A short walk from our neighborhood takes us to the Ferrari section of town. The centerpiece of this neighborhood is Piazza Elena, named for one of the queens of Italy. It is, in my opinion, the prettiest of all of Cervinara's piazzas. There are lots of benches for sitting while enjoying an ice cream from one of the two bars that are located here. There is a lovely old fountain from which young and old alike take refreshment. There is the Palazzo Marchesale, the old palace of the Marchesa, which fronts up to the piazza. And, most importantly, are the trees....centuries old yet still offering shade to the tired pedestrian.
Further down into town is Piazza Trescine. This is the political center of town. Here we find the Municipio or town hall, banks, newspaper stands, bars and restaurants, etc. There is a new fountain that was put in a few months ago, not nearly as charming as the Ferrari fountain, but still a nice addition. The town has worked hard to make this piazza a welcoming one, adding benches and planting trees too.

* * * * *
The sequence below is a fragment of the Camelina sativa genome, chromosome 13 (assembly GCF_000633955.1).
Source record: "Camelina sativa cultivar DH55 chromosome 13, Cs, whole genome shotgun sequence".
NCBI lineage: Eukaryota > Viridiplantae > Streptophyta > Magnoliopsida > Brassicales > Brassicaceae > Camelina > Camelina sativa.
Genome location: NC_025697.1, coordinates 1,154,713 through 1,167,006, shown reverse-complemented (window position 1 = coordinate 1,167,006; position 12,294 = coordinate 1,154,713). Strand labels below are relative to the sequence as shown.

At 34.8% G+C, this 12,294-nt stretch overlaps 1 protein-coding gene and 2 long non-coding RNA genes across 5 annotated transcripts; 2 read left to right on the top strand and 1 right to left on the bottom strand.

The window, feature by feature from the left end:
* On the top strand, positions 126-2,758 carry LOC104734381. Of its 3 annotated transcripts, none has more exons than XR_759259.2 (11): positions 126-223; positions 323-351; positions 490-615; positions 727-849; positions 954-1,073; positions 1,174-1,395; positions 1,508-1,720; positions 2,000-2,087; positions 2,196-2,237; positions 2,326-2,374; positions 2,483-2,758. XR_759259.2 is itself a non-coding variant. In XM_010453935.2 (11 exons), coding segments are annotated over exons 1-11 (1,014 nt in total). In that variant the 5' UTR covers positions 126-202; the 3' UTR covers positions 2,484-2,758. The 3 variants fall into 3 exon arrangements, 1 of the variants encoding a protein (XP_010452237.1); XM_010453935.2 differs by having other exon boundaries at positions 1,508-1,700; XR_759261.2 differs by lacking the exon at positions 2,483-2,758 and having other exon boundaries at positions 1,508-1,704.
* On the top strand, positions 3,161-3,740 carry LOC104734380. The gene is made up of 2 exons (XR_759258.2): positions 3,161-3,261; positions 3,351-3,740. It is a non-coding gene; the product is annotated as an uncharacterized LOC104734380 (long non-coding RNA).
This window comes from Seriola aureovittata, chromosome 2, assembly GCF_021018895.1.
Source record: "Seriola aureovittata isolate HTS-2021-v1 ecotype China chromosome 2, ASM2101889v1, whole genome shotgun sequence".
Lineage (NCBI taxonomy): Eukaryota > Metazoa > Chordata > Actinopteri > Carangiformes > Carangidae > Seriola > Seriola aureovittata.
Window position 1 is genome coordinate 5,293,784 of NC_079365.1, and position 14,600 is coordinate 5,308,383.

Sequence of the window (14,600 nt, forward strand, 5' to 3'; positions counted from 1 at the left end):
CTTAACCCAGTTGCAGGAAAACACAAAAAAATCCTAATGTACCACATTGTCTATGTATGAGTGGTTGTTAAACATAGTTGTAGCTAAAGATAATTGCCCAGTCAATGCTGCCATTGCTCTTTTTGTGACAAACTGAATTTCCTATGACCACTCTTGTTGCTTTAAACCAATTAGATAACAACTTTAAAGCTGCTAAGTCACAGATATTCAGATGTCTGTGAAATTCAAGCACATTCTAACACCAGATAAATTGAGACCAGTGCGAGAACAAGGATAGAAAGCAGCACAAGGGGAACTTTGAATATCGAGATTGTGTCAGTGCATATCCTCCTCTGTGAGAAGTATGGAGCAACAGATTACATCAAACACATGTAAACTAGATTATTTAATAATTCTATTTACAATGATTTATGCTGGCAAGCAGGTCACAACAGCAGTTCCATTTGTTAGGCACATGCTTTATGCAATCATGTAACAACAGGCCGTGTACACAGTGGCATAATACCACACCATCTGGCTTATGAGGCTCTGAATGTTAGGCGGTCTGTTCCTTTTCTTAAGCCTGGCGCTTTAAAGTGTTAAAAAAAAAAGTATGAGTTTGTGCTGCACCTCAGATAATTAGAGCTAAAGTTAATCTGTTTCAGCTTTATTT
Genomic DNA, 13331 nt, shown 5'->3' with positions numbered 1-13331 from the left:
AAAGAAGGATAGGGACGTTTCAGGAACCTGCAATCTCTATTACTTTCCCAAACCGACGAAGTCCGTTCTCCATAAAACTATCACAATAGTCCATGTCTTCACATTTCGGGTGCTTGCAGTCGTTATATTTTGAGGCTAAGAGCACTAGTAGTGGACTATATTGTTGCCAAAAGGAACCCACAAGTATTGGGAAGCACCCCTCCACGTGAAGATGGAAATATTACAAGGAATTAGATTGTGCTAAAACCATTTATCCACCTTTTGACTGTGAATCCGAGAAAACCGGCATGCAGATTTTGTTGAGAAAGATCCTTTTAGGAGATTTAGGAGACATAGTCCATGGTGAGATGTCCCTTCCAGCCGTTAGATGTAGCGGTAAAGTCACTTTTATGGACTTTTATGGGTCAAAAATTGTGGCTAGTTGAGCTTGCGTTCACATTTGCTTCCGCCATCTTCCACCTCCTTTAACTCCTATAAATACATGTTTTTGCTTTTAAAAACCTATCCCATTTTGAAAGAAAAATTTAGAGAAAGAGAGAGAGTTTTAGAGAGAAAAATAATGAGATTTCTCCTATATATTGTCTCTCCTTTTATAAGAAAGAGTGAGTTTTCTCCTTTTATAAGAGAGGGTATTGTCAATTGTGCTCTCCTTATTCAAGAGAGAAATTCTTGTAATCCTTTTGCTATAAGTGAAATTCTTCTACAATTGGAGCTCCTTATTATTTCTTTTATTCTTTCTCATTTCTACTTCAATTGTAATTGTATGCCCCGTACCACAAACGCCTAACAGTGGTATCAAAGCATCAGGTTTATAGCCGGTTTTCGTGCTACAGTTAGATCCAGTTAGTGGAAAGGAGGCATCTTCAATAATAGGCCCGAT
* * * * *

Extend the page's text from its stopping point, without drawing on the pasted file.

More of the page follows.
Finally, another brief walk from Trescine is the Villa Communale. This is the largest piazza in Cervinara and offers something for everyone. It is a gated piazza, so children are free to run around through the playground and parents don't have to worry about them darting into the traffic. There are trees, statues, shaded paths for strolling, and most importantly, a great gelateria. Micione makes some of the best gelato anywhere. Their menu is limited to usually eight flavors, but that is because they make it fresh daily. Any sunny Sunday afternoon will find the Villa Communale bustling with families working off their dinner, children scampering through the monkey bars, lovers strolling hand in hand, and people like us enjoying a gelato.
Without its piazzas, Cervinara would not be the same. Without its piazzas, Italy would not be the same. These areas allow for a gregarious and lively people to meet, play and talk together as few places in the United States do. Tutti in piazza!
Monday, June 13, 2011
Weddings in small Italian towns tend to be different, a little more modest and more restrained, yet with their own charming traditions. While I have seen some pretty horrendous dresses advertised on TV here, for the most part things are fairly tasteful and geared to family and close friends. Bridezillas don't usually rear their ugly heads here!